I'm going to offer up that you might consider taking them now. I realize that you want your parents with you as long as you can. Perhaps your perspective is that they are your Dad's guns and should remain his as long as he is alive. I think it would give your Dad peace of mind to know that he was able to pass along his guns to the person he wanted them to go to and they have them. Given the description of what he has and his age, I don't think he'll have opportunity to use them. At this point, there is more value in giving them to you. It's where they will go anyway. When would you like to say thank you, when he can still say, "Your welcome." or after he is gone?

    Another reason to take them now is that I have seen family estates and relations go South after the passage of a loved one. It might gnaw on you to no end to know that what your Dad intended for you went to someone else or got "lost".

    I enjoy family history. My parents are gone. Almost all of that generation is gone on both sides. Ask your Dad about the guns and how he came to possess them and whether they belong to any other family members or friends. Someday, you might want to pass them along and they will be treasured more by the next recipient if there is some family history to go with it. In fact, ask them any other questions about family history before it's too late. Write it all down. Enjoy any time you can spare with them. They look like really nice folks. I hope he shared his experiences at Normandy with you.
     
  13. Gunner3456

    Gunner3456 Salem Well-Known Member

    Messages:
    5,109
    Likes Received:
    834
    Thanks for the advice. Dad wasn't hurt that I didn't take them. He's just very generous and realizes that he won't use them again. Still "our" guns are part of our manhood somehow, and I don't want to take that part of him.

    As for family feuds, there won't be one. I have one sister who lives in N. Washington and she has no interest in them, and her husband passed a couple of years ago so she's alone and doesn't even like guns. She wants some of Mom's things like the butter churn and many such items. Besides, I'm the trustee of the estate and the instant both parents are gone, I'm the boss, LOL.

    Yes, I actually recorded Dad telling about his war experiences and his Great Depression experiences and I'm having them transcribed. To escape hunger during the depression, Dad joined the army at age 14, lying about his age. He got out when his time was up, and then got drafted for WWII, so he was in twice.

    They are wonderful people. Mom is leaving us, most likely in the next couple of weeks. I spent much of today with Dad talking to hospice, and visiting the nursing home, and then taking Dad home and visiting with him and that's when the guns came out - something to distract us a bit I guess.
     
  14. unionguy

    unionguy Portland Active Member

    Messages:
    691
    Likes Received:
    58
    Whenever I think of the WWII generation, I have to admit it makes our generation seem pretty small. They weathered a Depression, then defeated fascism on two fronts, and established Social Security that has kept the elderly out of poverty (for the most part, anyway). They solved the big problems of their Generation. What are we doing?

    Tell your Father a sincere Thank You for everyone from this forum.
     
  15. Gunner3456

    Gunner3456 Salem Well-Known Member

    Messages:
    5,109
    Likes Received:
    834
    I sure will tell him. Thanks.
     
  16. Dan-Dee Sales Inc

    Dan-Dee Sales Inc Sweet Home, Oregon, United States Active Member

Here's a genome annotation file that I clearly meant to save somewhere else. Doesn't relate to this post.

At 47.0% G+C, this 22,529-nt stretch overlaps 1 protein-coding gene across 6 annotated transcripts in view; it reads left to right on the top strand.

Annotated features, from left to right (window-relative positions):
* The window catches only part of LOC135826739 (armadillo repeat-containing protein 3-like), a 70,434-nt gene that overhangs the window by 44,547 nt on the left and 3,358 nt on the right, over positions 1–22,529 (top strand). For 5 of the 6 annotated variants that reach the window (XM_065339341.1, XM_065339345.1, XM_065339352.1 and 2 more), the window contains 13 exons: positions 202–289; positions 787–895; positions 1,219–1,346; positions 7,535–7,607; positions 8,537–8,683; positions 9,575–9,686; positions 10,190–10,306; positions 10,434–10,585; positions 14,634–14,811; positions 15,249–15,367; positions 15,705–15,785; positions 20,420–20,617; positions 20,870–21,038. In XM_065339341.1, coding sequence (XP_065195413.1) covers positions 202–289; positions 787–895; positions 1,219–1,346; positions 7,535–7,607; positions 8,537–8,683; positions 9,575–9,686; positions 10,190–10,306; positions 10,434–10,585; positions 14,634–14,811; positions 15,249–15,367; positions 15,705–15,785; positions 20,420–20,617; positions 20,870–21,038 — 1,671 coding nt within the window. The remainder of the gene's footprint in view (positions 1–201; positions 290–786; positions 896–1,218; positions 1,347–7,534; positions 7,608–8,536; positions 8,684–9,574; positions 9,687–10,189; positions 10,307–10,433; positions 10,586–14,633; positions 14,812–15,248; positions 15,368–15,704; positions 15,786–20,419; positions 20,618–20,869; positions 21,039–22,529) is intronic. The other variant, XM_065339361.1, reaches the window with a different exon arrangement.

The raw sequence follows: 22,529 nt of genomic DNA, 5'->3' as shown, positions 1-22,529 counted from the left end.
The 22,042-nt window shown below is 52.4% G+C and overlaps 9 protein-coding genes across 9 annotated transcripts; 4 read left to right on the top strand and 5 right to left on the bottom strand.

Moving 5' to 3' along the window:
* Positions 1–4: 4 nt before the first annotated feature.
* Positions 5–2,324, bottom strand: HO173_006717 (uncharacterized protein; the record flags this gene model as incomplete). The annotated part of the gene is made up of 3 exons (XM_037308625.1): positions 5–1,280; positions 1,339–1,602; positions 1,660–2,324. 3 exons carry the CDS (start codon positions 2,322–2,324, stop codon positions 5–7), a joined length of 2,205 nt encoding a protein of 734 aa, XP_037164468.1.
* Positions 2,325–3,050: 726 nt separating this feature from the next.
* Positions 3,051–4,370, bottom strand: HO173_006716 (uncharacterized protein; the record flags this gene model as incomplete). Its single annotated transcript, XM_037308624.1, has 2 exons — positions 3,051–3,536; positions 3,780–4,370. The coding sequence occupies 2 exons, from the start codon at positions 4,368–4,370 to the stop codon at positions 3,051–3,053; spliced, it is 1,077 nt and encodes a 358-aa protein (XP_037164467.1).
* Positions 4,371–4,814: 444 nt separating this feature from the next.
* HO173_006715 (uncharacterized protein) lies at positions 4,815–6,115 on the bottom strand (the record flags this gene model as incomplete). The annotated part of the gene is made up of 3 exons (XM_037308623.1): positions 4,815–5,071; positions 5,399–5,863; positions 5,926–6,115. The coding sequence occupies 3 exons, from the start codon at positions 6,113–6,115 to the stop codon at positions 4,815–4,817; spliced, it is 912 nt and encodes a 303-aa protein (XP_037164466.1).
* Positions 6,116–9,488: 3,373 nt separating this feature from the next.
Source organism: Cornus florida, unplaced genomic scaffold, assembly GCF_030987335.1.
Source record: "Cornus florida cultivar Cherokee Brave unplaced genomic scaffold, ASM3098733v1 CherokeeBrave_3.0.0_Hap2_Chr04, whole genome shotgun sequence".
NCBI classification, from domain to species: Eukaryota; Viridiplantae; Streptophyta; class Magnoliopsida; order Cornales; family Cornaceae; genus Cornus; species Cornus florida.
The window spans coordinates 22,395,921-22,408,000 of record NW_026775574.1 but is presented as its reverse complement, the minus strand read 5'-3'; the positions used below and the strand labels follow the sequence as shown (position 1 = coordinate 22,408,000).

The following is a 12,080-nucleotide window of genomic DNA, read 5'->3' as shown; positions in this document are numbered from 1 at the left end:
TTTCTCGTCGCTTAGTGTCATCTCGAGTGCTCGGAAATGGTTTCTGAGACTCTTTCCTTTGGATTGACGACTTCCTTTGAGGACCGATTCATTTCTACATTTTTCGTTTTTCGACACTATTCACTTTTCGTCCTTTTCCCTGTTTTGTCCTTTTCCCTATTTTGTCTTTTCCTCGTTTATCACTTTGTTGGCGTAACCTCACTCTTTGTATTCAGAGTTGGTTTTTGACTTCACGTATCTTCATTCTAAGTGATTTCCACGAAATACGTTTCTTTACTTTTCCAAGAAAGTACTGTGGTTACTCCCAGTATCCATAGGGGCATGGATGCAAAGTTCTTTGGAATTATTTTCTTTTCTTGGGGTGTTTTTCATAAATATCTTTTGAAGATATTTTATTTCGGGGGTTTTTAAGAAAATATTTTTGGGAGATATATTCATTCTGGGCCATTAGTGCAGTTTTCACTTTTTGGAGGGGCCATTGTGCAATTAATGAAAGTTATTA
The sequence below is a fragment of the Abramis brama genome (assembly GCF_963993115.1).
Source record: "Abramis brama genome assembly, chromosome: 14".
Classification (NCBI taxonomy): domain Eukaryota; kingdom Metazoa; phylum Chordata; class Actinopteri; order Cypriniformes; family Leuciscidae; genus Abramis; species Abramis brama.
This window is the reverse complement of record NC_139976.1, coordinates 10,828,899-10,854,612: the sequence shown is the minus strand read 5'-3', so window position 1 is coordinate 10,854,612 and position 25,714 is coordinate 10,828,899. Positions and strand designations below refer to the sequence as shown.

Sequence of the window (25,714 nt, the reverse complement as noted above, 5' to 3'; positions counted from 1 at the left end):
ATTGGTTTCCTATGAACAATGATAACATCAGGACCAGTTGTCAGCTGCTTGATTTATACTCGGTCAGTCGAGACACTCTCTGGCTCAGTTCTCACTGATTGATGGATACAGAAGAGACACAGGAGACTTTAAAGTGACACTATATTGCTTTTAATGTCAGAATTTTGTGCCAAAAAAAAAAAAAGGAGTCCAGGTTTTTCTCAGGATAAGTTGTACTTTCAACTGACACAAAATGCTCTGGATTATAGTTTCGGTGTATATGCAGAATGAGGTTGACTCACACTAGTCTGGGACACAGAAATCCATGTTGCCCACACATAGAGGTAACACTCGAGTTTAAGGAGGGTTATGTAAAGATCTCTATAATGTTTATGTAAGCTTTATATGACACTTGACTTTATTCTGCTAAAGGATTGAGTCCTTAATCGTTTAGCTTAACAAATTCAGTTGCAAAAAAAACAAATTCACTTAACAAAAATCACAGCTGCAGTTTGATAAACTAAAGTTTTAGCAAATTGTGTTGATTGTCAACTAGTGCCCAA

Messages:
    606
    Likes Received:
    56
    And a thank you from me too. They will not be around much longer. To bad as I can never get enough stories from them. We have a young man (89) that comes in and still gets tears when we get a story from him. A great generation they are. Oh yeh, nice guns.
     
  17. Gunner3456

    Gunner3456 Salem Well-Known Member

    Messages:
    5,109
    Likes Received:
    834

    Jack, It's hard to get most of them to talk about it. They saw a lot of horrible, horrible things. I have to pry stories out of Dad, and then only when I'm lucky.

    I had to ask for his medals a few years ago to have them framed (his purple heart and bronze star and a few other things) and he was reluctant to let me do it. I hung them in the dining room of their house and he moved them down the hall after I left. His discharge papers show the medals and the mustering out pay and his disability pay and he won't let me frame that.

    I really think they don't want to remember.
     
  18. Red Ryder

    Red Ryder Washington New Member

    Messages:
    21
    Likes Received:
    4
    While the esperience isnt universal, those of that generation tend to look back and realize how they were kids and the horrible things they saw. They don't like to share or remember how the kid next to them went down, ending a life of promise. The sacrifices they made preserved freedom around the world. As their descendants, we benefit from the freedoms they preserved for us and don't really, can't really dwell on the horrors of a virtuous war. They really do deserve the title Greatest Generation.
     
  19. Gunner3456

    Gunner3456 Salem Well-Known Member

    Messages:
    5,109
    Likes Received:
    834
    Mom went to be with the Lord at 2:00 this afternoon.

    We have lots of family here which is surrounding Dad with love. We (8 of us) just took him out to eat and my grown daughter is spending the night at his house. My sister will be here tomorrow to spend a couple of weeks with him.

    Mom and Dad were married for 68 years.

    Neither Dad nor I are as sad as one might think. We cried for a while but Mom was in so much pain and her mind was gone so there's relief for her that's overriding our own pain. It was time.

    My son is really "into" digital video recording and editing and we're going to interview Dad about WWII and also do another about the Great Depression after all of this issue with Mom calms down for him.


    DadMom2007Resized.jpg
     
  20. Gunner3456

    Gunner3456 Salem Well-Known Member

    Messages:
    5,109
    Likes Received:
    834
    I did tell Dad about this forum and how many people had said kind things and had asked me to thank him for his service. He was really touched.

    Thank you. :)